If you're anything like most Americans, you associate the summer with feelings of creativity and liberation and the school year with misery and hard work. And its precisely the "school is work, summer is play" philosophy that's gotten our kids into trouble, according to this week's Time.
Whereas many of the world's children attend school for far longer (by as much as four weeks in some places), ours sit idle lounging poolside—or, more likely, perched in front of a screen for vast swaths of the three-month holiday. Called the summer slide, while all kids lose some of what they acquired during the school year, it's especially perilous for poor kids, who often lack the resources to afford expensive enrichment activities.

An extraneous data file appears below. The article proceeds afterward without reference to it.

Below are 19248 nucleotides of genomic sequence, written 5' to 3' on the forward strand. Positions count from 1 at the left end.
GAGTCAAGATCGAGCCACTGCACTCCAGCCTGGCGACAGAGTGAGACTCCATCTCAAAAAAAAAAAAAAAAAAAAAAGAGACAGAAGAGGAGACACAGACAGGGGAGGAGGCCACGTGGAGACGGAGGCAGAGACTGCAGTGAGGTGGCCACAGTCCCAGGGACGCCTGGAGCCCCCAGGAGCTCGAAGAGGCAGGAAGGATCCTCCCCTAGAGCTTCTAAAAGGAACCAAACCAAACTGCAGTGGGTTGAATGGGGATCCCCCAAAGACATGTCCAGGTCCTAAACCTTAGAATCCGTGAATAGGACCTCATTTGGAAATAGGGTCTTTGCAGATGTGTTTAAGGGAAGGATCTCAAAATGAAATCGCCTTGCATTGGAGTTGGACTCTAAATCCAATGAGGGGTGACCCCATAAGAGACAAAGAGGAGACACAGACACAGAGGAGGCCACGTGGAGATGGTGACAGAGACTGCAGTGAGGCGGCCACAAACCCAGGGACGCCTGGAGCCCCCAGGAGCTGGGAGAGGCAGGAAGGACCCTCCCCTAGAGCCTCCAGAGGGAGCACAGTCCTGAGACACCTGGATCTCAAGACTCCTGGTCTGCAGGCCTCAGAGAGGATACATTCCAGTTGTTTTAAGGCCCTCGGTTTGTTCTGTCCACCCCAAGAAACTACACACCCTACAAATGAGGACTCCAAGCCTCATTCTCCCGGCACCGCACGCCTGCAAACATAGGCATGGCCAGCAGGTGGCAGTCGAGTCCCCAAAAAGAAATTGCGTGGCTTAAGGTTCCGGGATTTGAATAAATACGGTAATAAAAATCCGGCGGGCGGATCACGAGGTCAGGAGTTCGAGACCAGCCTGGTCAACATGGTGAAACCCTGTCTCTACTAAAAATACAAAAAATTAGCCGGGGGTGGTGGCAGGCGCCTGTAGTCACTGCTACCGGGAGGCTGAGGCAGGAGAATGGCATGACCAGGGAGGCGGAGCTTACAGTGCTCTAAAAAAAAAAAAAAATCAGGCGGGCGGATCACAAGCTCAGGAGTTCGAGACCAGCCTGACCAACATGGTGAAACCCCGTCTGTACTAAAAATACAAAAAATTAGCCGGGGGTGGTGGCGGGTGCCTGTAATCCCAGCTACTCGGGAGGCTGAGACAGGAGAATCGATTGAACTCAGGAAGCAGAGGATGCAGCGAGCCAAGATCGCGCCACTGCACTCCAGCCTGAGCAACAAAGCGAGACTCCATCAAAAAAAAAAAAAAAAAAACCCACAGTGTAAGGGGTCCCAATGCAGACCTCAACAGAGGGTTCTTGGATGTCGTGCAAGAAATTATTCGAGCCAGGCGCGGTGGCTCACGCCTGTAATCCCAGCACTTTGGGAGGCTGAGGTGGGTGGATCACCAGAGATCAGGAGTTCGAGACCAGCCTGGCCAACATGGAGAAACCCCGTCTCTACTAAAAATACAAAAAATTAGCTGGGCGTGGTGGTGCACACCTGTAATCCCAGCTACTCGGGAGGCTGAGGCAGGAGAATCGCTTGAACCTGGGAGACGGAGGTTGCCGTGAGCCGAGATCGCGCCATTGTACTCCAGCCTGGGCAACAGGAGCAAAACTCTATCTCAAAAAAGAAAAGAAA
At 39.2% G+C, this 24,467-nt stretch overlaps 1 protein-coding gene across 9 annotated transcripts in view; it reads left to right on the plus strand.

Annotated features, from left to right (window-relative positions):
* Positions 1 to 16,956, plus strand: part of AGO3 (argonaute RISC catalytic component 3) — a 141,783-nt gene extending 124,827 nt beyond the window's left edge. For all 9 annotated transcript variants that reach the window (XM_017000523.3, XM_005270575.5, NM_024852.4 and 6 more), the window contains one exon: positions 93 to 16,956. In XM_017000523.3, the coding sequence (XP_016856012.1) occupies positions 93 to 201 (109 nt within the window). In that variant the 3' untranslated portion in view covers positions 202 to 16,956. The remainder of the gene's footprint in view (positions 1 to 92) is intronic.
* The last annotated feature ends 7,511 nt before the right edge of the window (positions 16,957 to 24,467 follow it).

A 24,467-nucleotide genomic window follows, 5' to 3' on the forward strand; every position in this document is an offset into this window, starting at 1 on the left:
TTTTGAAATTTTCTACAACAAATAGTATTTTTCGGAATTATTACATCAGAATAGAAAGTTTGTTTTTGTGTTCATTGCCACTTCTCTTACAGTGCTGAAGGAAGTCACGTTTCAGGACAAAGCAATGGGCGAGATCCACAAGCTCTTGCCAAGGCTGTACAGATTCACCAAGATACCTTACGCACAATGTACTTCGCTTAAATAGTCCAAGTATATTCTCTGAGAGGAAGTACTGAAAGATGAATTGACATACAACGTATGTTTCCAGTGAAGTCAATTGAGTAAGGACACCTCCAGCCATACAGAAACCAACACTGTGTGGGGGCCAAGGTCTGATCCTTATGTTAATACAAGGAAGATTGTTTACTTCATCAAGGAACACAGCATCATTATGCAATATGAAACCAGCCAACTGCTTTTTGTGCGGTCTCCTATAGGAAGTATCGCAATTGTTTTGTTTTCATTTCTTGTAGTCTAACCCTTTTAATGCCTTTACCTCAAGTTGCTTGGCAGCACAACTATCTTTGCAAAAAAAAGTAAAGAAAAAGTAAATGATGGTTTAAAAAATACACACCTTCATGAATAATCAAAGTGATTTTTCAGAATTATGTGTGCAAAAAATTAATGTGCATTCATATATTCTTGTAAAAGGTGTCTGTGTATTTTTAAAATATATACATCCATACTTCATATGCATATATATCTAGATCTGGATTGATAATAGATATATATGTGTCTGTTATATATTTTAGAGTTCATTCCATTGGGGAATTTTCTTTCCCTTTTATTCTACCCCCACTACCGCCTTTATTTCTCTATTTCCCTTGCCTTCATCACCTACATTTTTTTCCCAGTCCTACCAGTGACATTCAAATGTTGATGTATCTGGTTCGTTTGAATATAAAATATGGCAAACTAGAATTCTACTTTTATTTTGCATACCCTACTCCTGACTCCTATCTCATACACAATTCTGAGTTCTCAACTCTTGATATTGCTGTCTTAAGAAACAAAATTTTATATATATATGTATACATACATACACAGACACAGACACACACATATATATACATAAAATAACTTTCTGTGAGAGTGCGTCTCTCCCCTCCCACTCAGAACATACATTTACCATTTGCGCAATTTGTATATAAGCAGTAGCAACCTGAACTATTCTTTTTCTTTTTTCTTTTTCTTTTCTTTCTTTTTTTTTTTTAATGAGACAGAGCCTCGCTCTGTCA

Since extended summer breaks are a holdover when ours was an agrarian society, with children used to tend the fields and help harvest the crops, many are pushing for a longer school year or an extended school day. But is asking a kid to spend more time in a failing school really going to make much of a difference?